Poultry, Fisheries & Wildlife Sciences

Poultry, Fisheries & Wildlife Sciences
Open Access

ISSN: 2375-446X



Consequences of Anthropogenic Activities on Fish and the Aquatic Environment

Dawodu Bukola, Aderolu Zaid, Elegbede Isa Olalekan and Adekunbi Falilu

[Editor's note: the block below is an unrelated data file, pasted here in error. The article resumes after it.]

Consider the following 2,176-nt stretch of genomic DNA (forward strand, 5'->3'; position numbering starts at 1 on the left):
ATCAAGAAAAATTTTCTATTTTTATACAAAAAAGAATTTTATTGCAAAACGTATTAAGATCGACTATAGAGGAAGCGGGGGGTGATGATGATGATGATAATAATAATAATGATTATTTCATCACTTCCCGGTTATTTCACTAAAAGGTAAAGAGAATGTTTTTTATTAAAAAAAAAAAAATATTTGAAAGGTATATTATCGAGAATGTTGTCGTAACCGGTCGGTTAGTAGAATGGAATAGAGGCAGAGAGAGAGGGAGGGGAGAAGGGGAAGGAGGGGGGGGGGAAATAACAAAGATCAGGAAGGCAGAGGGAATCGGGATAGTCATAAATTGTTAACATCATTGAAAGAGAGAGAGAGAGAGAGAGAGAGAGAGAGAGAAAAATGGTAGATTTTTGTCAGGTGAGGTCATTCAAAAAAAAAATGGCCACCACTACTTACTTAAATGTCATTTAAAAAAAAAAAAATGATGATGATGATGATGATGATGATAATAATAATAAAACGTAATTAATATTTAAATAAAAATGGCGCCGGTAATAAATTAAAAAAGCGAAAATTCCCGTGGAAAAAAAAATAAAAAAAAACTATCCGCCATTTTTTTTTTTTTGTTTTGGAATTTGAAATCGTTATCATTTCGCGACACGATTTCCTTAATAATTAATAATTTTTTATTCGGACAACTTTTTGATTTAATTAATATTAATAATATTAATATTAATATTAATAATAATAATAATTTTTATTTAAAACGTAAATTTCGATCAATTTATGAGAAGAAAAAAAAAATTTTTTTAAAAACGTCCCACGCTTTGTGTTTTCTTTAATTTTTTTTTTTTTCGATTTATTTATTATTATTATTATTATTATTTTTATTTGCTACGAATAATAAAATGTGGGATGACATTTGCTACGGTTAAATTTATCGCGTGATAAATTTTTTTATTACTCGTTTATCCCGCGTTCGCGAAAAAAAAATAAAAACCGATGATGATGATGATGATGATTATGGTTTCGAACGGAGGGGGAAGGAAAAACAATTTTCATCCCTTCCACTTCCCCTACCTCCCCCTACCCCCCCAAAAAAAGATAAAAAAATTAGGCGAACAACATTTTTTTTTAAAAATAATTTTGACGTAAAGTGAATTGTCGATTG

Persistence of pollution into our natural environment has concurrently led to instability, disorder, harm or discomfort to both the physical systems and living organisms inhabiting the ecosystem. Potentially harmful substances such as pesticides, heavy metals, paper mill waste, polychlorinated biphenyl and crude oil are often released into the aquatic environment. When large quantities of these pollutants are released there may be an acute impact as measured by large-scale sudden mortalities of aquatic organisms such as fish kills. Lower levels of discharge may result in an accumulation of the pollutants in body composition of fish. The effects of water pollution on fish species can be classified into acute effects and long term chronic effects, which includes immune-suppression, reduced metabolism, and damage to gills and epithelia. Pollution-related diseases include fin/tail rot, gill disease, hepatic damage and ulceration. Specific examples of fish diseases that reflect the effects of pollution include, fin and tail rot caused by Amnonas hydrophila and Pseudomonas jluorescens. The polluted water may have undesirable colour, odour, taste, turbidity, harmful chemical contents, toxic and heavy metals, pesticides, industrial waste products, domestic sewage, virus, bacteria, protozoa and worms. Fish species are not only tolerant to severe contaminated waters but show a variety of specific morphological deformities and lesions that appear to reflect the level of water pollution. Assessing morphological deformities is one of the most straightforward methods to study the effects of contamination on fish because of the ease of recognition and examination when compared with other types of biomarkers. The indiscriminate disposal of pollutants without pre-treatment should be discouraged. In order to avoid the effects of water pollution on fish health, effluents discharged from industries and other sources should be properly treated.